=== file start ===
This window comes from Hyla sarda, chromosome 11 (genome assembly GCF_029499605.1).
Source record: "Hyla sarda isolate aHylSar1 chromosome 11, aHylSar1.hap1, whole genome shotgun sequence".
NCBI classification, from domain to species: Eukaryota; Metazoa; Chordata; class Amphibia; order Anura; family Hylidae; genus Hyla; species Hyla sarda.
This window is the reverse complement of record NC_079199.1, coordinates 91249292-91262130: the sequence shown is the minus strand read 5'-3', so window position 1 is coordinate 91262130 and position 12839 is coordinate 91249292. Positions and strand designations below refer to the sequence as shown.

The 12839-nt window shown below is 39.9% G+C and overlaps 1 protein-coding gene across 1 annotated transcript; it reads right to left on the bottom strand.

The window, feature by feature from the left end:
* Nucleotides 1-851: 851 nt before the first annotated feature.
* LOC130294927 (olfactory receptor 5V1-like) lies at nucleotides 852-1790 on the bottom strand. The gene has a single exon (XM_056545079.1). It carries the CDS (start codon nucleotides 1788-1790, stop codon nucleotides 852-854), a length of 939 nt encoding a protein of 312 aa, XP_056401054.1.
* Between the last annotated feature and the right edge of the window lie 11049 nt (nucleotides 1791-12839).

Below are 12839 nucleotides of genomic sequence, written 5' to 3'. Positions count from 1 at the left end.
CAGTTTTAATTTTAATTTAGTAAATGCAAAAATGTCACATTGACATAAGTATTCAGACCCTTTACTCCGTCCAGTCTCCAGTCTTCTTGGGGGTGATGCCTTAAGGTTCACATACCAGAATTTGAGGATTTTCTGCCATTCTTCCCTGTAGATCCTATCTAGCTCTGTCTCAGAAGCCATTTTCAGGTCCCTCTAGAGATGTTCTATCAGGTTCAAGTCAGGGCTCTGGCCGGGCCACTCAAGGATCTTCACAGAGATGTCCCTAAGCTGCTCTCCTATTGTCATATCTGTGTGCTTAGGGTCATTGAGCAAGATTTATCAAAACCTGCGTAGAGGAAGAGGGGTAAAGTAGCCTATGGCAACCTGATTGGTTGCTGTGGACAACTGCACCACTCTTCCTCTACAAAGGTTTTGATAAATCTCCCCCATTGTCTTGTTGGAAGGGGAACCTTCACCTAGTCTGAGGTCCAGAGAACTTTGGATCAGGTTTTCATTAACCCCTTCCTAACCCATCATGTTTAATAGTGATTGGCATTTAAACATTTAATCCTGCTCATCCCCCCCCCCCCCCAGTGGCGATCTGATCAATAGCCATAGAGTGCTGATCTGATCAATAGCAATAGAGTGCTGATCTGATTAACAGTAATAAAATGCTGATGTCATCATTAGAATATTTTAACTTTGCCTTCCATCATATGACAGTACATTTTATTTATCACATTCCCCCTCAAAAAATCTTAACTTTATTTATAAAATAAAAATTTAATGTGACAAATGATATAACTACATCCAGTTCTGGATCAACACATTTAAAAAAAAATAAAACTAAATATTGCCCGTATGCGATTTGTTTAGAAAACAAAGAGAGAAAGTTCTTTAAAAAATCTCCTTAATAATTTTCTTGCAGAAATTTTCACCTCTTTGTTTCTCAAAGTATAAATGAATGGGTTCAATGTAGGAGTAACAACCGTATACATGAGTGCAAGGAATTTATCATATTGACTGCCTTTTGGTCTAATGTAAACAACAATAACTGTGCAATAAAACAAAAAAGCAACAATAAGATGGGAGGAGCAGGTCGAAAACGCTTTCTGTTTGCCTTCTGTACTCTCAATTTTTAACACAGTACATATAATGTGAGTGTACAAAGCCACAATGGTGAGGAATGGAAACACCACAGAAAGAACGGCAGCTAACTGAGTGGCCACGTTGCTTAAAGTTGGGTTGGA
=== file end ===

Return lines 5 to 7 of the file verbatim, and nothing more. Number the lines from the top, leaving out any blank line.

The 12839-nt window shown below is 39.9% G+C and overlaps 1 protein-coding gene across 1 annotated transcript; it reads right to left on the bottom strand.

The window, feature by feature from the left end:
* Nucleotides 1-851: 851 nt before the first annotated feature.